Bipin Tiwari, Fielding Chemical Technologies Inc.
“A great innovator is the one who uses a mixture of ingredients like creativity, change, and effort in their actions, to achieve what seems impossible.”
As a Chemical Engineer having worked with eminent scientists, industrial professionals, and startups in the past, the craving to explore the field of Sustainability increased with each step. As a graduate student of Master of Science in Sustainability Management Program at UofT, I am learning the art of solving problems by balancing technical and managerial qualities.
This summer as a part of my program, I am working on a special project as an R&D Industrial Intern with Fielding Chemical Technologies Inc. The journey thus far has not only enhanced my decision making skills but has also developed the innovator within me. I’ve learned that doing an extensive literature survey before initiating a project is something that is often overlooked by policy makers. Research and anticipating costly negative outcomes are key components when starting a new project. This was an invaluable piece of learning that I gained from my past two month’s at Fielding Chemical Technologies.
I am learning that balancing the sides of a square comprising of the stakeholders, quality, environment and profit are essential in any business climate.
Sustainability is far more complex than just solving problems related to waste or reducing energy consumption. It is a process, more like a project where every action will have an equal and opposite reaction if each change is not assessed from planning to execution. From documentation to handling stakeholders, from purchase to production, from maintenance to supply, everything should be connected to achieve maximum output with zero negative impact on the internal and external stakeholders. I am learning that balancing the sides of a square comprising of the stakeholders, quality, environment and profit are essential in any business climate.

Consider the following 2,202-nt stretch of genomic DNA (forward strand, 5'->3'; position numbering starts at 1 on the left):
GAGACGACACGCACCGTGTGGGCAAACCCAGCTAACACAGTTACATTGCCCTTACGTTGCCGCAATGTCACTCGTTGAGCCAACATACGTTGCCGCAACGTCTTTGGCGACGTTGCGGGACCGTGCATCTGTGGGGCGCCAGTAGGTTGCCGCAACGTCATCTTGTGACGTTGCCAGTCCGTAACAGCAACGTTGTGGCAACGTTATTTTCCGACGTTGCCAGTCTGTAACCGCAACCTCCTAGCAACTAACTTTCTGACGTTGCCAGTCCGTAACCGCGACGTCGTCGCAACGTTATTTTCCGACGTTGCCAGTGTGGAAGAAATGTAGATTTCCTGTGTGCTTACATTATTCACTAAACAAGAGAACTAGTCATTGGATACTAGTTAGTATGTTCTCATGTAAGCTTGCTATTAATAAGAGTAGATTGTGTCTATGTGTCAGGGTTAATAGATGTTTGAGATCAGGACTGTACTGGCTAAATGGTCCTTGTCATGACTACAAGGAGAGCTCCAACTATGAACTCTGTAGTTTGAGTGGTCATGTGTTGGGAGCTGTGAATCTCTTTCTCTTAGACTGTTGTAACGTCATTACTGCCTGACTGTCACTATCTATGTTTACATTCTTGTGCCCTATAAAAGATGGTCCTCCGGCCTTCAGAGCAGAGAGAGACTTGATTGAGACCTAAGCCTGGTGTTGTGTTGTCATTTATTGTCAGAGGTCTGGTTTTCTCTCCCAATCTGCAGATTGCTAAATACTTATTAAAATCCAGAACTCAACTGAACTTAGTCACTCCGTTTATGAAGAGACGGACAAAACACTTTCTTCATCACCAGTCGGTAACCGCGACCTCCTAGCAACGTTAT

Izak Weinstein, National Outdoor Leadership School (NOLS)
The MScSM program has equipped me with the tools necessary to enter a new organization, observe current practices and provide support to improve organizational sustainability. During our summer work placements I benefited from the opportunity to apply those skills and get firsthand knowledge on sustainability issues outside of the classroom.
My summer placement at the National Outdoor Leadership School’s (NOLS) Yukon branch has instilled in me the value of experiential education. As the rations coordinator at NOLS Yukon, I am responsible for organizing the food for multi-week wilderness leadership courses. I quickly learned that the existing recycling system was inefficient at managing the packaging waste and was also a time waster as the NOLS staff were responsible for separating waste into its respective streams when it was brought to the waste management facility.
…ideas that we discussed in the classroom, when applied to real world sustainability challenges, can inform cost effective solutions which fit within an organization’s culture.